To All The Boys Advances Asian Representation On The Silver Screen

Jenny Han's novel has been adapted into a worthy movie.

Maron Negassi, Staff Writer

To All the Boys I’ve Loved Before, a novel written by Jenny Han, is about a girl that wrote secret love letters to all of the crushes that she’s ever had. One day someone had decided to send all of the letters out, each containing all of her precious thoughts. This then causes a lot of obvious complications for Lara Jean because all the recipients of the letters want to confront her about the contents of the letters. As a shy and introverted person, this causes a lot of internal conflicts for her.

The movie version of To All The Boys I’ve Loved Before, debuted on Netflix on August 17, 2018, about four years after the release of the book version. The movie was an instant success and generated a lot of publicity for the young romantic leads, Lana Condor and Noah Centineo, and the book’s author, Jenny Han.

Lana Condor stars in To All The Boys I’ve Loved Before based on the book by Jenny Han

What makes the movie version so successful is how relatable it is to the average teenager’s love life. Lara Jean, like many teenagers, has crush after crush but is too afraid to admit it. Even though she has these insecurities, she is still strong enough to play the part of Peter’s girlfriend.

As good as the movie was, I preferred reading the book because it was able to portray Lara Jeans’s thoughts in great detail. A lot of the conflict that occurred was in her head. For example, Laura Jean kept wondering whether or not she should allow herself to fall in love with Peter Kavinsky. Although the movie had shown her thoughts in a voiceover narration, it isn’t the same as reading the book.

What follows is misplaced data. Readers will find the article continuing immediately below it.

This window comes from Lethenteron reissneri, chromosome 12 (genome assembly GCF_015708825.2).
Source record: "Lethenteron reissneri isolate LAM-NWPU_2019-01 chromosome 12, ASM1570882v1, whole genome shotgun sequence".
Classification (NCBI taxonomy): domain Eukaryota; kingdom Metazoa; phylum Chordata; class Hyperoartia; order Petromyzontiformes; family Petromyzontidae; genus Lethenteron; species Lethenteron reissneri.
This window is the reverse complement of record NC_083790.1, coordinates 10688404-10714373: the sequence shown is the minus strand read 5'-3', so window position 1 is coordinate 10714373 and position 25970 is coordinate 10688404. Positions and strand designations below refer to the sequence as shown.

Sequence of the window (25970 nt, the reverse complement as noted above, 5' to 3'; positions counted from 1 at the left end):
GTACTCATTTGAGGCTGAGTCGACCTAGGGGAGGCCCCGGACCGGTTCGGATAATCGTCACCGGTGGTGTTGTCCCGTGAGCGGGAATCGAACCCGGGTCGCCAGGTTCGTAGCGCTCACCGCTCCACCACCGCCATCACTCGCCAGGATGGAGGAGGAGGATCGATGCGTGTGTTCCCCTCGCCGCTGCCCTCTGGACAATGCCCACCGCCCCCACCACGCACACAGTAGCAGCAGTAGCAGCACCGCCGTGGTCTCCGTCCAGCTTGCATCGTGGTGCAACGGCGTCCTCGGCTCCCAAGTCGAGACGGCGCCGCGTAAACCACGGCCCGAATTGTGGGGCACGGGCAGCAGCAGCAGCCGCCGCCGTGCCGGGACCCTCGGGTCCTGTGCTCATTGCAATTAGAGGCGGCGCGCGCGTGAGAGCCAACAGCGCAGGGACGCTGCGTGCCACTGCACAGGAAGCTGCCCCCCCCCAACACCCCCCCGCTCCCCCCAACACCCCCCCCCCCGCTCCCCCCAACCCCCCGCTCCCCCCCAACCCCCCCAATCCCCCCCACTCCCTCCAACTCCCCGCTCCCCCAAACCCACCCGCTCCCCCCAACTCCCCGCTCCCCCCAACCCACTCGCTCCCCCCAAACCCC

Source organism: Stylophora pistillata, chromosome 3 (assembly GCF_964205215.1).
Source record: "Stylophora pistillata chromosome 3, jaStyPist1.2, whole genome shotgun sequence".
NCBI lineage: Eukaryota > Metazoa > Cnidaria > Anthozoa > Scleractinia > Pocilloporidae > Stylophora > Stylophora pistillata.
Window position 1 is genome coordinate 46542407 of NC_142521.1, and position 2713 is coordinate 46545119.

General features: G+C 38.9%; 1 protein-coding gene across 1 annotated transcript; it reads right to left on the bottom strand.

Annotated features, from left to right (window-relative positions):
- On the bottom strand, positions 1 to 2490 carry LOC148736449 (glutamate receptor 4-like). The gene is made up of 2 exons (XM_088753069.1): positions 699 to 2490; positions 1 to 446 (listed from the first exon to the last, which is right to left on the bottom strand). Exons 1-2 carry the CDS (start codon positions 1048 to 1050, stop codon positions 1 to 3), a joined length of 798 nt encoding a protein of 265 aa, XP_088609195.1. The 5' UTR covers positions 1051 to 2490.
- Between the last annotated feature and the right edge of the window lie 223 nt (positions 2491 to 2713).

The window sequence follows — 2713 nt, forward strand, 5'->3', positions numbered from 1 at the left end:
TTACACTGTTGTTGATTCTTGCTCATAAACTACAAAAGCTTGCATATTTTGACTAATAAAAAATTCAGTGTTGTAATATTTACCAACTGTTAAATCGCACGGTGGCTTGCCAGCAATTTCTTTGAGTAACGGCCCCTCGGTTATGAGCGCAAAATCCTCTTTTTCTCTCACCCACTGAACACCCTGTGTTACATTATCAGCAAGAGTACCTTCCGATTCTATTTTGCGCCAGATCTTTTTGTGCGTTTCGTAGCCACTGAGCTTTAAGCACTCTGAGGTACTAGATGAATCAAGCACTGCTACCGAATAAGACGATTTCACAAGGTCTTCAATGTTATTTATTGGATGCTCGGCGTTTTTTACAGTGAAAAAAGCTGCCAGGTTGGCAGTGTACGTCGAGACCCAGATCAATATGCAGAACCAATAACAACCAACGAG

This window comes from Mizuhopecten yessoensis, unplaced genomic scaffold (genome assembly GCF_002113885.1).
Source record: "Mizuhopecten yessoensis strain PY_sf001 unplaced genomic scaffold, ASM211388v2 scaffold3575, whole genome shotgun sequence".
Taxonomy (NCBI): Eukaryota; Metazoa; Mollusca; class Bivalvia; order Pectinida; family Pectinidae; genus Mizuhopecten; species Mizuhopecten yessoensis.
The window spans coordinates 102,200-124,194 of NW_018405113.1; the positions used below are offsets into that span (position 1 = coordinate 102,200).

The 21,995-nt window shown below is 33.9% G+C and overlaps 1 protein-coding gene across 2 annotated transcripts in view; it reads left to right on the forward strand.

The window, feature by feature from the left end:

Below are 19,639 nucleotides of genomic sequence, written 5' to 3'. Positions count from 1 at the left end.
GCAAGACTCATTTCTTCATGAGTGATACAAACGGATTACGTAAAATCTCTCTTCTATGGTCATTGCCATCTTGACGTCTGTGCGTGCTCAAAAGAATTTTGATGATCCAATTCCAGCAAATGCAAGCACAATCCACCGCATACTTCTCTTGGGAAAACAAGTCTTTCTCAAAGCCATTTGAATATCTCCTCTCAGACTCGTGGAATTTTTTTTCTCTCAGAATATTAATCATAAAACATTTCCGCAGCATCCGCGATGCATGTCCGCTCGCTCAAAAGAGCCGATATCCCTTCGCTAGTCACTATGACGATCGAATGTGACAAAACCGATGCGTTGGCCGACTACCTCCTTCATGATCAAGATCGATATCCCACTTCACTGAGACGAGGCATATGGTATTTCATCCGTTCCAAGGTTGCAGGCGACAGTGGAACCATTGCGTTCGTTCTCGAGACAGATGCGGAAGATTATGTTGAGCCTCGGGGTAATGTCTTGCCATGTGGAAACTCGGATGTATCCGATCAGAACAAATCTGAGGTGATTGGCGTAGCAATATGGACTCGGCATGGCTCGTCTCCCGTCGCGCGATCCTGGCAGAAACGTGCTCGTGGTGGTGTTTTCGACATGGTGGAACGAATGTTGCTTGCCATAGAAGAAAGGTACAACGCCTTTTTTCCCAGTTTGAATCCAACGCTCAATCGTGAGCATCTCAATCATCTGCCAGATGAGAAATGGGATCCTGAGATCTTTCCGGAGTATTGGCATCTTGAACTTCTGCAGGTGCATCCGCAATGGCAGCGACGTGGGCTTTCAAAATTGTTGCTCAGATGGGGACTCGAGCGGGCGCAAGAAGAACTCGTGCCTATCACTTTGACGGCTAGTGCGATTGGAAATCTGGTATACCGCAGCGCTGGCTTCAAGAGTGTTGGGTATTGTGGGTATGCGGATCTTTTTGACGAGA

I was bothered by some of the simplifications I saw on the screen. For instance, Lara Jean’s sister Margot was portrayed as being a complex character; she was a strong, independent-type who relied on the love and support of her sisters for strength. Meanwhile, the movie version only showed her independent side.
Despite its flaws, To All the Boys I’ve Loved Before, signals a major shift in Hollywood to take on Asian American Actors and portray them in a favorable light. The lead female character was set up as a respectable Asian American and a complex character worthy of an independent storyline.

Shortly before the release of this movie, theatergoers flocked to view Crazy Rich Asians, a movie that marked the change in Asian representation on screen.

Y.A. author Jenny Han is happy to witness this change and promote it in her own movie. “The shift is happening because there are more creators of color who are telling their stories. When you have that, you have someone who is really invested in seeing the story told the way that they imagined it,” Han said in an interview with People Magazine.

Even though the plot of the movie may seem simple, it will mark a change in Hollywood history concerning the diversity of characters. The movie received the attention it deserved and plenty of Lee students have considered themselves fans of it. As good as the movie is, the book is even better. So go straight to the library or download this renowned teen romance using the Overdrive app!